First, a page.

• That sort of unexpected change. For me it is a balance of behaving in a way that doesn’t alert the horse or specialist. Thanks Prita

  17. There was only one time I doubted a vet that was treating Chico. It was the last time I used her. I was really lucky to find the one that I used for the last several years – he and his partners were wonderful.
    Also switched veterinarians with my Suzy girl – had been going there for years – the topper was when she lost the use of her hindquarters & they couldnt get me in for 3 days! Come to find out – after a quick bloodtest – she had Lyme Disease. Put her on an antibiotic & within 24 hours she was better. Did not go back there – changed to the small practice I now use. (the one who did the bloodwork).
    To be honest its as difficult to find good medical help for our animals as it sometimes is for ourselves! And one is just as important as the other.

    • You’re right, it isn’t any easier for ourselves, and having a translator along is a good idea. Scheesh. You’re right. Thanks Maggie

  18. Thank you for this Anna. I have been there many times in the past, with many bitten lips. Until I could no longer tolerate the bitten lips or the massive heat roaming through my body in lieu of biting the “specialist’s” head off.
    No farrier will ever fling their rasp into my horse’s belly because he/she didn’t move fast enough.
    I am now standing up for my horses- with respect mind you- but I am no longer afraid to tell the “specialists” how my horses will be handled. I wouldn’t let anyone abuse my children either.

    • You’ve stated this well. My concern that our anxiety makes it worse for the horse, I had to find a falsely neutral voice. Hope you are well, Thanks, Susanne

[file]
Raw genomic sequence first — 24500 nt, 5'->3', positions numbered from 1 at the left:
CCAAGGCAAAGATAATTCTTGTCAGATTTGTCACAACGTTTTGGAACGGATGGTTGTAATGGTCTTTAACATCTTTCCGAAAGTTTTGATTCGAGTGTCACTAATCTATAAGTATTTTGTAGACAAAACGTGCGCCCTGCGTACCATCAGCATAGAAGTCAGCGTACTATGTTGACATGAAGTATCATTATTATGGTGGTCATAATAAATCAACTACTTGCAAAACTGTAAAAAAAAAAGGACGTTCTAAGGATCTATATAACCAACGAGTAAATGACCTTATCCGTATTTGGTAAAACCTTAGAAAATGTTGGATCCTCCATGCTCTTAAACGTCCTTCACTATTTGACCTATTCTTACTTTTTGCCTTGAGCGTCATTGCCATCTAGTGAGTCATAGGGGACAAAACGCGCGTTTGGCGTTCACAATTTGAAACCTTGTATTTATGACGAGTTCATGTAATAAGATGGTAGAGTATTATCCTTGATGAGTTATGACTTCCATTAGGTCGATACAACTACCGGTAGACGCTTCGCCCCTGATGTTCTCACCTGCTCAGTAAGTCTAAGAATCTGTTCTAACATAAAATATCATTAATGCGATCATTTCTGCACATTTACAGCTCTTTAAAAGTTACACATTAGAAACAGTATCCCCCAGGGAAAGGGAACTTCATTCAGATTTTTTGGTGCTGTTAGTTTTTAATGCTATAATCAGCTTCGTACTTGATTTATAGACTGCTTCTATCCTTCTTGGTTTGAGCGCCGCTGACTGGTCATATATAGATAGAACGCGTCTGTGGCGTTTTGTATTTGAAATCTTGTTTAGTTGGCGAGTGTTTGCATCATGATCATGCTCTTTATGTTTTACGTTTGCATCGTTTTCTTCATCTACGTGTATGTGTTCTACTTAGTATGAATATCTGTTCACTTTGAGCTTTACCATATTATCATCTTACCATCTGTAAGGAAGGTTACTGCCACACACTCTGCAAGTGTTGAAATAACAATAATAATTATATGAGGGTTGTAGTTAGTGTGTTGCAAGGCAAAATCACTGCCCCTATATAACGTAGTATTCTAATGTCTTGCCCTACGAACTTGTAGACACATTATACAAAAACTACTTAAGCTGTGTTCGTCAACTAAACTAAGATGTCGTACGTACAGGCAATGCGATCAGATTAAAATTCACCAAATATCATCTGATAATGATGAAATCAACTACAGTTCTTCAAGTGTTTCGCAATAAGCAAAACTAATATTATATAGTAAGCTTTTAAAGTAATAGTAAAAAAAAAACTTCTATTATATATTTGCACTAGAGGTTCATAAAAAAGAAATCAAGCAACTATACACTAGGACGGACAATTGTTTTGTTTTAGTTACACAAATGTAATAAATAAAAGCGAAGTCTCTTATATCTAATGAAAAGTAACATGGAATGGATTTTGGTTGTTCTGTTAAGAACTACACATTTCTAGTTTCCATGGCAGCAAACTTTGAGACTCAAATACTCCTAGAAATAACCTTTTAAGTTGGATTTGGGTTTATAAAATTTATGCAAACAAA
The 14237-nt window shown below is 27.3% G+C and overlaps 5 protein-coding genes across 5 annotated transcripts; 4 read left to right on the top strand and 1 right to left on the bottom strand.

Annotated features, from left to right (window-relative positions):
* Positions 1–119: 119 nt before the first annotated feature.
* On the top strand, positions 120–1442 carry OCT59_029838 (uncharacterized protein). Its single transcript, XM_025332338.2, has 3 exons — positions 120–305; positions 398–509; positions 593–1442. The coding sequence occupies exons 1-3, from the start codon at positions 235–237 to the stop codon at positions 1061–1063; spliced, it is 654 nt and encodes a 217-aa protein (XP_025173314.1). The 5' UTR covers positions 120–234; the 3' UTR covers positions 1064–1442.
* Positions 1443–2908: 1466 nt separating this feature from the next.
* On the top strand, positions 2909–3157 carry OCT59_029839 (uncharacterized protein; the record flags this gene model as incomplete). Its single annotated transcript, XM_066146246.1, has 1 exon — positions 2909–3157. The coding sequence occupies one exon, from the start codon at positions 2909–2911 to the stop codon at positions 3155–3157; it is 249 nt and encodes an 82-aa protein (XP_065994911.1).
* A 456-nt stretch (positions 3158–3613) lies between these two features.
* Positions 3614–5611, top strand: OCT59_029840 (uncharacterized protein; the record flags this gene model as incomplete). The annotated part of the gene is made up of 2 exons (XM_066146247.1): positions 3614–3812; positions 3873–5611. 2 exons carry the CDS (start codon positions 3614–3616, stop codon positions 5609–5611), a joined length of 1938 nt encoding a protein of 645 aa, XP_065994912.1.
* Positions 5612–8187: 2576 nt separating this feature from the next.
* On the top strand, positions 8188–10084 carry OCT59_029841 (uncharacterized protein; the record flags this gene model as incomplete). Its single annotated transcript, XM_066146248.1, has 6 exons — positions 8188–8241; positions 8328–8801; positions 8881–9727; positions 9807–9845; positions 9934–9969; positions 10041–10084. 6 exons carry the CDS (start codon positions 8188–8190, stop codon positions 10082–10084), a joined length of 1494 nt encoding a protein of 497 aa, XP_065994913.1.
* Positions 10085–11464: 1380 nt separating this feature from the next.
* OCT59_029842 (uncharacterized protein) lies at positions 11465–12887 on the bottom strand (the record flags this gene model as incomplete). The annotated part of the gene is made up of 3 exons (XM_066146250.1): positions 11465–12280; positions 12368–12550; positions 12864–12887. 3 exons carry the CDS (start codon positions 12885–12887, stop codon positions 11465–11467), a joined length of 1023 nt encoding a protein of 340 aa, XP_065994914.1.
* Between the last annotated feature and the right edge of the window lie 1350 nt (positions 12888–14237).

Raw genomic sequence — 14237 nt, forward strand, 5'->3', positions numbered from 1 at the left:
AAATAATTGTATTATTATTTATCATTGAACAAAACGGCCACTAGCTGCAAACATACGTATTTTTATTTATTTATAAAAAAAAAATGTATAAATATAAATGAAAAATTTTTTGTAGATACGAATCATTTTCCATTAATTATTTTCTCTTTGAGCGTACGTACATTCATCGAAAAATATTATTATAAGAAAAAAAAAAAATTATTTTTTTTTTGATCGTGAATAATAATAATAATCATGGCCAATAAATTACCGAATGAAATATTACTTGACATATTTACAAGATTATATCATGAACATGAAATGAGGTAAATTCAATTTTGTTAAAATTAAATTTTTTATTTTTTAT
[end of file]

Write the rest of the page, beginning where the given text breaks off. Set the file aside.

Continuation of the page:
• Yes, Anna, breathing deeply and making fists in pockets (invisible for the horse) helps 😉 They do look to us and we need to keep our cool to comfort the horse. Even when it feels wrong.
        I hope all is well with you. We are experiencing a crazy heatwave with 45b Celsius!! Hotter than Vegas!! In Canada!!!

  19. Standing your ground with specialists can be challenging and a bit intimidating for women our age. But I am the voice of my horses that the specialists have not yet learned to hear. I will keep helping them to get there. Great blog post, as always.

  20. Thank you once again for putting into words what seems to be ” am I the only one who is crazy” experience in the horse world. You are so right – the older I get (a woman of a certain age) the worse it gets. Recently a “specialist” (in this case one that works on horses feet) fired us because I asked some questions. He was convinced the horse was just “behaving like a brat” when instead further diagnosis found significant pain due to Lyme and EPM. I am quite sure his view in the rearview mirror was an older woman and a badly behaved horse rather than a horse in significant pain and an older woman smart enough to know the difference.